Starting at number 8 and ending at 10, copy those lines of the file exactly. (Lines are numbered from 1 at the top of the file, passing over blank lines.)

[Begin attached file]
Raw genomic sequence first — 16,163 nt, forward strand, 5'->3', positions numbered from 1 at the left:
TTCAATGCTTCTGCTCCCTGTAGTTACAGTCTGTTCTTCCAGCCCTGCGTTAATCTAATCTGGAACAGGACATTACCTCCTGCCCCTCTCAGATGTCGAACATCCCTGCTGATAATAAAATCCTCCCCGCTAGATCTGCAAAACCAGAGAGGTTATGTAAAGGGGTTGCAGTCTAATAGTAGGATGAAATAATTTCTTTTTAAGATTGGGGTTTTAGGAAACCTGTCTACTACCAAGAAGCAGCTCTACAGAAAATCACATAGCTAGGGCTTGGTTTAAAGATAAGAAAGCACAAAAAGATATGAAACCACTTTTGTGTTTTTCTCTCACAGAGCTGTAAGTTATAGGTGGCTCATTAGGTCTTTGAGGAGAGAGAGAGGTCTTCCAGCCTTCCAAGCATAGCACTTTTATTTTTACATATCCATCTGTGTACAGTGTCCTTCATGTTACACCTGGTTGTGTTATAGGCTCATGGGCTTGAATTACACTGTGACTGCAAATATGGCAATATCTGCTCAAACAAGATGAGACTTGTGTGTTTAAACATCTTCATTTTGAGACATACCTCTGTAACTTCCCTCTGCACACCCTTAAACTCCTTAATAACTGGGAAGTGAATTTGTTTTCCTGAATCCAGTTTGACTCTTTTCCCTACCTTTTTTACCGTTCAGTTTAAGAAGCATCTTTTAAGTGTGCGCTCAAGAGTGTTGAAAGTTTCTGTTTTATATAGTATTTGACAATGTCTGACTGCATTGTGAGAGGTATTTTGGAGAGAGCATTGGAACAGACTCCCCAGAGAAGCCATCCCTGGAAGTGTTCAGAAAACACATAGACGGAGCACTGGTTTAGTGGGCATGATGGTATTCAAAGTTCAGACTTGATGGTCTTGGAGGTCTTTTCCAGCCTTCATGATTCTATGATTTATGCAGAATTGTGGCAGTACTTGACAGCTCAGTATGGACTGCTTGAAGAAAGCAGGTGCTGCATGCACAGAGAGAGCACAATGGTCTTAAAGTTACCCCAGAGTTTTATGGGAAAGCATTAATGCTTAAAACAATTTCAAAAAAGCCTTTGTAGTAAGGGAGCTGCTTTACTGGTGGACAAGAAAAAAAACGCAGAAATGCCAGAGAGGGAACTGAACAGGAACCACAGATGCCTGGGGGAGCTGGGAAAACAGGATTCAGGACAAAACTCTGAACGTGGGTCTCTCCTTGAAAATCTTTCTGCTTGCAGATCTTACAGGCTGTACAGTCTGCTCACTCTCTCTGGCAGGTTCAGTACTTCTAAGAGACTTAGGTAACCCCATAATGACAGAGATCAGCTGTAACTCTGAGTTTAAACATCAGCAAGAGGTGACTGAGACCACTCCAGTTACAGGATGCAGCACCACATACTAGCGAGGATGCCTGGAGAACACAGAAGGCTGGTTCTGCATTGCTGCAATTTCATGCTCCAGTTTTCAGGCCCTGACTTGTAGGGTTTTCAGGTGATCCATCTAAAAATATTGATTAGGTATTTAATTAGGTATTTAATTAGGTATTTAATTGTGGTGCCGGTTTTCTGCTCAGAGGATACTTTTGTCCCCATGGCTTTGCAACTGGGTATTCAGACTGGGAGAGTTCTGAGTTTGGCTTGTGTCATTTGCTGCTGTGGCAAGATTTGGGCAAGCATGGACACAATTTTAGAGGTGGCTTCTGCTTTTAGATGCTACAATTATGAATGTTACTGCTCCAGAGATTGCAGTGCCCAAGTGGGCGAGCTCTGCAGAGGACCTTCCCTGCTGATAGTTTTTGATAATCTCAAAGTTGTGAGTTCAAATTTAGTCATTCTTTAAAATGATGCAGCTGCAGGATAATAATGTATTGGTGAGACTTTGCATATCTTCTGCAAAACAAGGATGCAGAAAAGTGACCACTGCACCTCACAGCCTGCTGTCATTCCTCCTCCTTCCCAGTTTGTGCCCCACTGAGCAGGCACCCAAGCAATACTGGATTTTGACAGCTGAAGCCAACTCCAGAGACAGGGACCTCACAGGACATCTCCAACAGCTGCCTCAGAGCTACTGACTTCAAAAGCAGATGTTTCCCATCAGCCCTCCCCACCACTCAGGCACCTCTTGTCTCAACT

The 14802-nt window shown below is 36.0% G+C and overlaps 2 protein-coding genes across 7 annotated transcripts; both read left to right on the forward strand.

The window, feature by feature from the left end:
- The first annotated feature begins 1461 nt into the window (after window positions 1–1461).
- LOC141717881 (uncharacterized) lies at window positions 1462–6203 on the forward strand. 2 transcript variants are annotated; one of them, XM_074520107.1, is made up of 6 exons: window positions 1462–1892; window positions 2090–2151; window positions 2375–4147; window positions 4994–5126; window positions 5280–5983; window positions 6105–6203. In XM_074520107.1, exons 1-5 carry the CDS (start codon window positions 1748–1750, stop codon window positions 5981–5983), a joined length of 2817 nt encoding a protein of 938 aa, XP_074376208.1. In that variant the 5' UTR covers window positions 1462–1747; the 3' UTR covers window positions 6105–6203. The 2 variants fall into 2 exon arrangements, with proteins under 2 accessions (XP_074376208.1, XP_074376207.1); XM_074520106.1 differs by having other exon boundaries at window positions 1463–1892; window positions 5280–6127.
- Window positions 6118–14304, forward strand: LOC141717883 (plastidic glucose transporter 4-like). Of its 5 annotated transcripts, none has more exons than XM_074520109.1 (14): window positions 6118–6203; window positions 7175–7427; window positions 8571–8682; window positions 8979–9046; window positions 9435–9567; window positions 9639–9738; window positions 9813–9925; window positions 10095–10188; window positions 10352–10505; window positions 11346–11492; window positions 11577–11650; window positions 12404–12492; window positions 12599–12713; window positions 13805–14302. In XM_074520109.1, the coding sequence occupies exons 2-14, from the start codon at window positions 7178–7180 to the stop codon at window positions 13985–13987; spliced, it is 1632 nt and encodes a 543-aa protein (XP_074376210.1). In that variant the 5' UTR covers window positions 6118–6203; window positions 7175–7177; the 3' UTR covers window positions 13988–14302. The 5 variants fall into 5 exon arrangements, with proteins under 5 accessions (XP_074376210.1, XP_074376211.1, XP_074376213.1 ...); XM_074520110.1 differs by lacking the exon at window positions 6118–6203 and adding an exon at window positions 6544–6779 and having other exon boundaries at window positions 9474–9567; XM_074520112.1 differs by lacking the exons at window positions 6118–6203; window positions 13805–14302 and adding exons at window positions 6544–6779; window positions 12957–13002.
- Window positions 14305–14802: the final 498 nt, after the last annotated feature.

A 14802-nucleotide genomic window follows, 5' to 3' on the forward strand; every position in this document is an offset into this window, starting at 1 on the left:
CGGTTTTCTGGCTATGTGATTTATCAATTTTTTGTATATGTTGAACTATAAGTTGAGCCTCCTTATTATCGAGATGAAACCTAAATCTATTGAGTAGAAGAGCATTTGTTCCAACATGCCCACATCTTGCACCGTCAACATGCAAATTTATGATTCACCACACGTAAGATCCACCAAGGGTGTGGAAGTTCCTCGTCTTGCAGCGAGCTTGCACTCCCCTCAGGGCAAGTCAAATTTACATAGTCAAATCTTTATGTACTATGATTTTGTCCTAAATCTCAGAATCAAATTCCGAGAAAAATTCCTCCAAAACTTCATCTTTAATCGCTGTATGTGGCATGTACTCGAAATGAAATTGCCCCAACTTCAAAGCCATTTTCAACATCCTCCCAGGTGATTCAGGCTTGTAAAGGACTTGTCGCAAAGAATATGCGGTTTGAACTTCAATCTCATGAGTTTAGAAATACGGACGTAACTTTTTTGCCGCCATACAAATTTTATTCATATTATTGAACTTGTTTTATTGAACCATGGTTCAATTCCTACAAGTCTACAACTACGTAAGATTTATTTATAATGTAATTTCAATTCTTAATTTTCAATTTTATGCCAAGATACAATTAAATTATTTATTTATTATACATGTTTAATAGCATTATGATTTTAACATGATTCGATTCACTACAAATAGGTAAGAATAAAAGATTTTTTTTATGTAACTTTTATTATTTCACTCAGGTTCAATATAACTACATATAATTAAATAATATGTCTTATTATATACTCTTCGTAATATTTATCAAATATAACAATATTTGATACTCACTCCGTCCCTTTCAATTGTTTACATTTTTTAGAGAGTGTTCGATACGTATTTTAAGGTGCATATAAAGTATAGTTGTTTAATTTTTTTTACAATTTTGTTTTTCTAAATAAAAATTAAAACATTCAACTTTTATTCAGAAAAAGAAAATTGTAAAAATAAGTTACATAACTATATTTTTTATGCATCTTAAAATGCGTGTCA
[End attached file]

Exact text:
- Window positions 14305–14802: the final 498 nt, after the last annotated feature.

A 14802-nucleotide genomic window follows, 5' to 3' on the forward strand; every position in this document is an offset into this window, starting at 1 on the left:
CGGTTTTCTGGCTATGTGATTTATCAATTTTTTGTATATGTTGAACTATAAGTTGAGCCTCCTTATTATCGAGATGAAACCTAAATCTATTGAGTAGAAGAGCATTTGTTCCAACATGCCCACATCTTGCACCGTCAACATGCAAATTTATGATTCACCACACGTAAGATCCACCAAGGGTGTGGAAGTTCCTCGTCTTGCAGCGAGCTTGCACTCCCCTCAGGGCAAGTCAAATTTACATAGTCAAATCTTTATGTACTATGATTTTGTCCTAAATCTCAGAATCAAATTCCGAGAAAAATTCCTCCAAAACTTCATCTTTAATCGCTGTATGTGGCATGTACTCGAAATGAAATTGCCCCAACTTCAAAGCCATTTTCAACATCCTCCCAGGTGATTCAGGCTTGTAAAGGACTTGTCGCAAAGAATATGCGGTTTGAACTTCAATCTCATGAGTTTAGAAATACGGACGTAACTTTTTTGCCGCCATACAAATTTTATTCATATTATTGAACTTGTTTTATTGAACCATGGTTCAATTCCTACAAGTCTACAACTACGTAAGATTTATTTATAATGTAATTTCAATTCTTAATTTTCAATTTTATGCCAAGATACAATTAAATTATTTATTTATTATACATGTTTAATAGCATTATGATTTTAACATGATTCGATTCACTACAAATAGGTAAGAATAAAAGATTTTTTTTATGTAACTTTTATTATTTCACTCAGGTTCAATATAACTACATATAATTAAATAATATGTCTTATTATATACTCTTCGTAATATTTATCAAATATAACAATATTTGATACTCACTCCGTCCCTTTCAATTGTTTACATTTTTTAGAGAGTGTTCGATACGTATTTTAAGGTGCATATAAAGTATAGTTGTTTAATTTTTTTTACAATTTTGTTTTTCTAAATAAAAATTAAAACATTCAACTTTTATTCAGAAAAAGAAAATTGTAAAAATAAGTTACATAACTATATTTTTTATGCATCTTAAAATGCGTGTCA